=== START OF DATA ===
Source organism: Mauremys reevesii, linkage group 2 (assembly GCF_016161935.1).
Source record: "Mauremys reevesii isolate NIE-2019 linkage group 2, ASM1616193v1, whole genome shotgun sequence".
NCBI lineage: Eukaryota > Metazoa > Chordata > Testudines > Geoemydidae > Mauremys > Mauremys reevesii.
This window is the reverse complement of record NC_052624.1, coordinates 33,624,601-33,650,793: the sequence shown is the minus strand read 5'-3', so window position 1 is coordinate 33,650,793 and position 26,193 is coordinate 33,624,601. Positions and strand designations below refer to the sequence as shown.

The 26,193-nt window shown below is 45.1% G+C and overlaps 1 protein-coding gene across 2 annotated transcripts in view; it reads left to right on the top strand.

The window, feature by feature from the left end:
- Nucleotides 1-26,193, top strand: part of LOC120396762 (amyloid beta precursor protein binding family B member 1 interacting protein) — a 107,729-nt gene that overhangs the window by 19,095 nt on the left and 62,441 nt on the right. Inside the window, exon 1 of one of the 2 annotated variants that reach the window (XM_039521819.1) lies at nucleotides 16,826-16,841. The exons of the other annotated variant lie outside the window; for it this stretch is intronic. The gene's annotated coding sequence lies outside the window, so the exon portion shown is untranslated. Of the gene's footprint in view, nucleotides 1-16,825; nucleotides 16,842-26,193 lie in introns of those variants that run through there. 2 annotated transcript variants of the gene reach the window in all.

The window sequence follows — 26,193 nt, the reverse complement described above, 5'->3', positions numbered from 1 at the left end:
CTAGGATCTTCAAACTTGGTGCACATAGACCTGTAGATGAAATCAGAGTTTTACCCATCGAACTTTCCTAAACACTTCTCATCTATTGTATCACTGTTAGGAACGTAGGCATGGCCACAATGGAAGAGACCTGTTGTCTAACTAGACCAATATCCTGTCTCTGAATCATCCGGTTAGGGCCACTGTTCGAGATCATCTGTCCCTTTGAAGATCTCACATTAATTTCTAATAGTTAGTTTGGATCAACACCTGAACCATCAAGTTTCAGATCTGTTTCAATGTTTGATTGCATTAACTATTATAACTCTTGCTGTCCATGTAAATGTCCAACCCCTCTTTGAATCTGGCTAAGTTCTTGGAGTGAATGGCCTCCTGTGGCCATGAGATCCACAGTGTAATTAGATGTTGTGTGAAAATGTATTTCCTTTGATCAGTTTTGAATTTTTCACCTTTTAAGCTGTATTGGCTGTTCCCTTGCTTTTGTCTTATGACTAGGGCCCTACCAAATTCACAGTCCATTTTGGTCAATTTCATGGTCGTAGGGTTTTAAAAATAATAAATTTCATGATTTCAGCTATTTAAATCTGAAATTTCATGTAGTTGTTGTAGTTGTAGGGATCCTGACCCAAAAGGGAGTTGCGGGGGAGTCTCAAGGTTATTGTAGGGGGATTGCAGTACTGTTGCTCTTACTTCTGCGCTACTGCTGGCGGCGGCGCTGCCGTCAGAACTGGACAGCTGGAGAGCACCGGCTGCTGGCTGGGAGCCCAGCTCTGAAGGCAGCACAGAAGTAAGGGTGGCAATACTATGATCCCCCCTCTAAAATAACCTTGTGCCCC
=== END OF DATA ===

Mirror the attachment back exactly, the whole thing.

Source organism: Mauremys reevesii, linkage group 2 (assembly GCF_016161935.1).
Source record: "Mauremys reevesii isolate NIE-2019 linkage group 2, ASM1616193v1, whole genome shotgun sequence".
NCBI lineage: Eukaryota > Metazoa > Chordata > Testudines > Geoemydidae > Mauremys > Mauremys reevesii.
This window is the reverse complement of record NC_052624.1, coordinates 33,624,601-33,650,793: the sequence shown is the minus strand read 5'-3', so window position 1 is coordinate 33,650,793 and position 26,193 is coordinate 33,624,601. Positions and strand designations below refer to the sequence as shown.

The 26,193-nt window shown below is 45.1% G+C and overlaps 1 protein-coding gene across 2 annotated transcripts in view; it reads left to right on the top strand.

The window, feature by feature from the left end:
- Nucleotides 1-26,193, top strand: part of LOC120396762 (amyloid beta precursor protein binding family B member 1 interacting protein) — a 107,729-nt gene that overhangs the window by 19,095 nt on the left and 62,441 nt on the right. Inside the window, exon 1 of one of the 2 annotated variants that reach the window (XM_039521819.1) lies at nucleotides 16,826-16,841. The exons of the other annotated variant lie outside the window; for it this stretch is intronic. The gene's annotated coding sequence lies outside the window, so the exon portion shown is untranslated. Of the gene's footprint in view, nucleotides 1-16,825; nucleotides 16,842-26,193 lie in introns of those variants that run through there. 2 annotated transcript variants of the gene reach the window in all.

The window sequence follows — 26,193 nt, the reverse complement described above, 5'->3', positions numbered from 1 at the left end:
CTAGGATCTTCAAACTTGGTGCACATAGACCTGTAGATGAAATCAGAGTTTTACCCATCGAACTTTCCTAAACACTTCTCATCTATTGTATCACTGTTAGGAACGTAGGCATGGCCACAATGGAAGAGACCTGTTGTCTAACTAGACCAATATCCTGTCTCTGAATCATCCGGTTAGGGCCACTGTTCGAGATCATCTGTCCCTTTGAAGATCTCACATTAATTTCTAATAGTTAGTTTGGATCAACACCTGAACCATCAAGTTTCAGATCTGTTTCAATGTTTGATTGCATTAACTATTATAACTCTTGCTGTCCATGTAAATGTCCAACCCCTCTTTGAATCTGGCTAAGTTCTTGGAGTGAATGGCCTCCTGTGGCCATGAGATCCACAGTGTAATTAGATGTTGTGTGAAAATGTATTTCCTTTGATCAGTTTTGAATTTTTCACCTTTTAAGCTGTATTGGCTGTTCCCTTGCTTTTGTCTTATGACTAGGGCCCTACCAAATTCACAGTCCATTTTGGTCAATTTCATGGTCGTAGGGTTTTAAAAATAATAAATTTCATGATTTCAGCTATTTAAATCTGAAATTTCATGTAGTTGTTGTAGTTGTAGGGATCCTGACCCAAAAGGGAGTTGCGGGGGAGTCTCAAGGTTATTGTAGGGGGATTGCAGTACTGTTGCTCTTACTTCTGCGCTACTGCTGGCGGCGGCGCTGCCGTCAGAACTGGACAGCTGGAGAGCACCGGCTGCTGGCTGGGAGCCCAGCTCTGAAGGCAGCACAGAAGTAAGGGTGGCAATACTATGATCCCCCCTCTAAAATAACCTTGTGCCCC